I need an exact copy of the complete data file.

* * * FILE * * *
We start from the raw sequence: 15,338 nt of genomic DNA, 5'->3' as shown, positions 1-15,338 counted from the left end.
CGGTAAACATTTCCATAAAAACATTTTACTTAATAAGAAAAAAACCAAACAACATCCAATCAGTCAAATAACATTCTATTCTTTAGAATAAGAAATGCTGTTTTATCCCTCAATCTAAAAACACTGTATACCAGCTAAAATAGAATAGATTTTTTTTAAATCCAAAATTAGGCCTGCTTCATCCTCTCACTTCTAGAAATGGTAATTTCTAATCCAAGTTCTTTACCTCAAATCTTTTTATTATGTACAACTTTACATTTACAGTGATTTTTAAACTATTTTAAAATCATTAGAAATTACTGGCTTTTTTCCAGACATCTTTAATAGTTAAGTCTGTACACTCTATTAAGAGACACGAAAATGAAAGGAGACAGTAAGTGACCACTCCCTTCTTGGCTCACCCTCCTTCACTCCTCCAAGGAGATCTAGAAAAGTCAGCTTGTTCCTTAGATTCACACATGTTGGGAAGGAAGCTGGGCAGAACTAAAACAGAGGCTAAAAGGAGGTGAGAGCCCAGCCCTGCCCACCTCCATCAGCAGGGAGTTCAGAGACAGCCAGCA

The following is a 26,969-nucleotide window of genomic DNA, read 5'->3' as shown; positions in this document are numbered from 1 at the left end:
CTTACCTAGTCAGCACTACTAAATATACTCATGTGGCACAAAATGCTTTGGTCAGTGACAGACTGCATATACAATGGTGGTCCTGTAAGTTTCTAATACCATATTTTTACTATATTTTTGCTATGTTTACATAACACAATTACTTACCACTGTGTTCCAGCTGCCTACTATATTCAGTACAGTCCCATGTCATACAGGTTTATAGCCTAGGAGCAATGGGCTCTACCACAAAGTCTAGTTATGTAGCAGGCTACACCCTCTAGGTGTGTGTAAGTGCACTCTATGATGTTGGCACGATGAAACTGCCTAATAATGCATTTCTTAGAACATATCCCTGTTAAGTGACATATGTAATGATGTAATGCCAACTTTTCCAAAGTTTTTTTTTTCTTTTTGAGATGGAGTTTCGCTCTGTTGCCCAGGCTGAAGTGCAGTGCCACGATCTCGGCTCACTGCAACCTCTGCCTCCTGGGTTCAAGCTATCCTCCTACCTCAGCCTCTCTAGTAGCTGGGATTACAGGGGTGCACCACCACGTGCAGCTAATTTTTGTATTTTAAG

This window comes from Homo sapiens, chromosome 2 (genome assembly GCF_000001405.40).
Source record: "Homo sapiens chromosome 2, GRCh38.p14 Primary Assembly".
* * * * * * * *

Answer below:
We start from the raw sequence: 15,338 nt of genomic DNA, 5'->3' as shown, positions 1-15,338 counted from the left end.
CGGTAAACATTTCCATAAAAACATTTTACTTAATAAGAAAAAAACCAAACAACATCCAATCAGTCAAATAACATTCTATTCTTTAGAATAAGAAATGCTGTTTTATCCCTCAATCTAAAAACACTGTATACCAGCTAAAATAGAATAGATTTTTTTTAAATCCAAAATTAGGCCTGCTTCATCCTCTCACTTCTAGAAATGGTAATTTCTAATCCAAGTTCTTTACCTCAAATCTTTTTATTATGTACAACTTTACATTTACAGTGATTTTTAAACTATTTTAAAATCATTAGAAATTACTGGCTTTTTTCCAGACATCTTTAATAGTTAAGTCTGTACACTCTATTAAGAGACACGAAAATGAAAGGAGACAGTAAGTGACCACTCCCTTCTTGGCTCACCCTCCTTCACTCCTCCAAGGAGATCTAGAAAAGTCAGCTTGTTCCTTAGATTCACACATGTTGGGAAGGAAGCTGGGCAGAACTAAAACAGAGGCTAAAAGGAGGTGAGAGCCCAGCCCTGCCCACCTCCATCAGCAGGGAGTTCAGAGACAGCCAGCA

The following is a 26,969-nucleotide window of genomic DNA, read 5'->3' as shown; positions in this document are numbered from 1 at the left end:
CTTACCTAGTCAGCACTACTAAATATACTCATGTGGCACAAAATGCTTTGGTCAGTGACAGACTGCATATACAATGGTGGTCCTGTAAGTTTCTAATACCATATTTTTACTATATTTTTGCTATGTTTACATAACACAATTACTTACCACTGTGTTCCAGCTGCCTACTATATTCAGTACAGTCCCATGTCATACAGGTTTATAGCCTAGGAGCAATGGGCTCTACCACAAAGTCTAGTTATGTAGCAGGCTACACCCTCTAGGTGTGTGTAAGTGCACTCTATGATGTTGGCACGATGAAACTGCCTAATAATGCATTTCTTAGAACATATCCCTGTTAAGTGACATATGTAATGATGTAATGCCAACTTTTCCAAAGTTTTTTTTTTCTTTTTGAGATGGAGTTTCGCTCTGTTGCCCAGGCTGAAGTGCAGTGCCACGATCTCGGCTCACTGCAACCTCTGCCTCCTGGGTTCAAGCTATCCTCCTACCTCAGCCTCTCTAGTAGCTGGGATTACAGGGGTGCACCACCACGTGCAGCTAATTTTTGTATTTTAAG

This window comes from Homo sapiens, chromosome 2 (genome assembly GCF_000001405.40).
Source record: "Homo sapiens chromosome 2, GRCh38.p14 Primary Assembly".